Reporting Requirements:   Additional reporting requirements apply. Please see the full text of this solicitation for further information.

TABLE OF CONTENTS

Summary of Program Requirements

  1. Introduction

  2. Program Description

  3. Award Information

  4. Eligibility Information

  5. Proposal Preparation and Submission Instructions
    1. Proposal Preparation Instructions
    2. Budgetary Information
    3. Due Dates
    4. FastLane Requirements

  6. NSF Proposal Processing and Review Procedures
    1. NSF Merit Review Criteria
    2. Review and Selection Process

  7. Award Administration Information
    1. Notification of the Award
    2. Award Conditions
    3. Reporting Requirements

  8. Agency Contacts

  9. Other Information

I. INTRODUCTION

The East Asia and Pacific Summer Institutes (EAPSI) provide U.S. graduate students in science and engineering 1) first-hand research experience in Australia, China, Japan, Korea, New Zealand, Singapore or Taiwan; 2) an introduction to the science and science policy infrastructure of the respective location; and 3) orientation to the society, culture and language. The primary goals of EAPSI are to introduce students to East Asia and Pacific science and engineering in the context of a research setting, and to help students initiate scientific relationships that will better enable future collaboration with foreign counterparts. Current information is available at the NSF EAPSI website (http://www.nsf.gov/eapsi).

II. PROGRAM DESCRIPTION

Support of international activities is an integral part of the NSF mission to sustain and strengthen the nation’s science, mathematics, and engineering capabilities, and to promote the use of those capabilities in service to society. In particular, NSF recognizes the importance of enabling U.S. researchers and educators to advance their work through international collaborations, and of helping ensure that future generations of U.S. scientists and engineers gain professional experience beyond this nation’s borders early in their careers.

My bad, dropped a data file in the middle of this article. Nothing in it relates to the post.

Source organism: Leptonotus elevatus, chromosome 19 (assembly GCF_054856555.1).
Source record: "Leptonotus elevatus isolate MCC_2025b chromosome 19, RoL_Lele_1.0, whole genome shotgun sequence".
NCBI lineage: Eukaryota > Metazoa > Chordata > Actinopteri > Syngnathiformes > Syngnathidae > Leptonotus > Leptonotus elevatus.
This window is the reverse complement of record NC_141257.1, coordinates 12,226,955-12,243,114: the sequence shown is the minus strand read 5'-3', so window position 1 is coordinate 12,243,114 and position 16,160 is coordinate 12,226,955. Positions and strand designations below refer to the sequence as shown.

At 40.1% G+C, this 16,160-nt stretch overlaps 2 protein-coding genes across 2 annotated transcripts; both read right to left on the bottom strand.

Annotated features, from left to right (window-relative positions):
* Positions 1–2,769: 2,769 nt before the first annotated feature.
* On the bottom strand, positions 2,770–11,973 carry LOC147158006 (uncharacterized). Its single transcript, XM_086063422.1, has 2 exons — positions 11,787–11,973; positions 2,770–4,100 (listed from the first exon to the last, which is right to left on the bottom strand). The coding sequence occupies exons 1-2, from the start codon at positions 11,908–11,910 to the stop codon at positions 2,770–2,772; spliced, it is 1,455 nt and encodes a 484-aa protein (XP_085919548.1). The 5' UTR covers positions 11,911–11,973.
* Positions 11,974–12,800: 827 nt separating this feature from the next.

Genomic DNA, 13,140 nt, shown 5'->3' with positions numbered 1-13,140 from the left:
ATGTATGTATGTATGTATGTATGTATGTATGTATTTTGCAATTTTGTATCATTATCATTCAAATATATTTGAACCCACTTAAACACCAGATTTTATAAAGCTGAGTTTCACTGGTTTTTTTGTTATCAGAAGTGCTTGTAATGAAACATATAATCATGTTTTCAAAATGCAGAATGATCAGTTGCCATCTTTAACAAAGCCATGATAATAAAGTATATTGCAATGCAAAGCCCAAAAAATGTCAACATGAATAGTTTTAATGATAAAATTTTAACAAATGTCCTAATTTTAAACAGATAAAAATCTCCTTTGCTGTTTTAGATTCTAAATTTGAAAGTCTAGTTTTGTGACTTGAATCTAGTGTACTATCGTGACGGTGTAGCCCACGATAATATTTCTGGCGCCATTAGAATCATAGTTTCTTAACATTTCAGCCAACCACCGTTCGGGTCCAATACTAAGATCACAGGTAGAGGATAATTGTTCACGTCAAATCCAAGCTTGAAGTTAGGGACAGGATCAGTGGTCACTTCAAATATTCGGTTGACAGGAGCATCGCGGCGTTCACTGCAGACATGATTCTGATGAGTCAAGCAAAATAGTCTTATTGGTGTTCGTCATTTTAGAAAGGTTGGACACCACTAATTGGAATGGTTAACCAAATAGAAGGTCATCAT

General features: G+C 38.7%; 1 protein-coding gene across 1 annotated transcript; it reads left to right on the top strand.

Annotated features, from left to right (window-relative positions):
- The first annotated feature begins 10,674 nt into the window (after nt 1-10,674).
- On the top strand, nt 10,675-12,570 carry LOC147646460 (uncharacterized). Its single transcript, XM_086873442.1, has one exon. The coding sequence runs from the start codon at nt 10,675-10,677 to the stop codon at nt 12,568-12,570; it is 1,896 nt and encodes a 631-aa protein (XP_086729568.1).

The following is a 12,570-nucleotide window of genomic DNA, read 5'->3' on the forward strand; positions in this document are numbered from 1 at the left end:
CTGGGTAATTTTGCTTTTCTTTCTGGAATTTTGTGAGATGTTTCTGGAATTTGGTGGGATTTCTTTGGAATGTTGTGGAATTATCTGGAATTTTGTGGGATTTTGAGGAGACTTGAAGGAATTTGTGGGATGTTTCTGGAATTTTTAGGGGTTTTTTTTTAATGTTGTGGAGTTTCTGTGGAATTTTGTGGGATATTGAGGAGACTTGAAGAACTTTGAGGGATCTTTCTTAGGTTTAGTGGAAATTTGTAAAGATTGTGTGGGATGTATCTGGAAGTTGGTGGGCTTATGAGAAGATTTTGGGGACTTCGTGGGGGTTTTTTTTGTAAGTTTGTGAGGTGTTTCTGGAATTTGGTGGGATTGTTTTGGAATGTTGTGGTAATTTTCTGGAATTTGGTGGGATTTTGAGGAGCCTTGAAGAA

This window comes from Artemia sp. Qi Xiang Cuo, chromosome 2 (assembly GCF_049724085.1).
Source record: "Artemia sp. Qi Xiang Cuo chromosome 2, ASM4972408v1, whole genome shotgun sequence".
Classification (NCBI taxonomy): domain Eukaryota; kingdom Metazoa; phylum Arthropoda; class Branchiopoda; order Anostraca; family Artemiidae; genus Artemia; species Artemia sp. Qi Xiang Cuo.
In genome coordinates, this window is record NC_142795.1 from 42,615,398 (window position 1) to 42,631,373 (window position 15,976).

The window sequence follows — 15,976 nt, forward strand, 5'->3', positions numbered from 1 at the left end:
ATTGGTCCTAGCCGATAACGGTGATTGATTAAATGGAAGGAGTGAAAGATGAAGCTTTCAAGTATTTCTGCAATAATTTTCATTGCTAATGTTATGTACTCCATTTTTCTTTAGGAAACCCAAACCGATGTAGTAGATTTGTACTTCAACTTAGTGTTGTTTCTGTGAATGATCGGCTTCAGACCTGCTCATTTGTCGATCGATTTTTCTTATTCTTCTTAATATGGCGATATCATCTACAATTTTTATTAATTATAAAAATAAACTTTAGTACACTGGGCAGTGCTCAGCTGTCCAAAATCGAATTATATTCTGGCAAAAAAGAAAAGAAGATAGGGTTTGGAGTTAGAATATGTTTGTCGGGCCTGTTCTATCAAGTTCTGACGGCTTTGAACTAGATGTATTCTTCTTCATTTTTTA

The East Asia and Pacific Summer Institutes are administered in the United States by the National Science Foundation. In East Asia and the Pacific, the Summer Institutes are sponsored and managed by the Australian Academy of Science; the Chinese Ministry of Science and Technology (MOST), Chinese Academy of Sciences (CAS), and National Natural Science Foundation of China (NSFC); the Japan Society for the Promotion of Science (JSPS); the Korea Science and Engineering Foundation (KOSEF); the Royal Society of New Zealand; The National Research Foundation of Singapore (NRF); and the National Science Council of Taiwan (NSCT). The first summer institute began in Japan in 1990, followed by Korea in 1995, Taiwan in 2000, Australia and China in 2004, New Zealand in 2007 and Singapore in 2008. The Summer Institute in Taiwan operates in accordance with the U.S.-Taiwan Relations Act (PL 96-8).

  1. Key Elements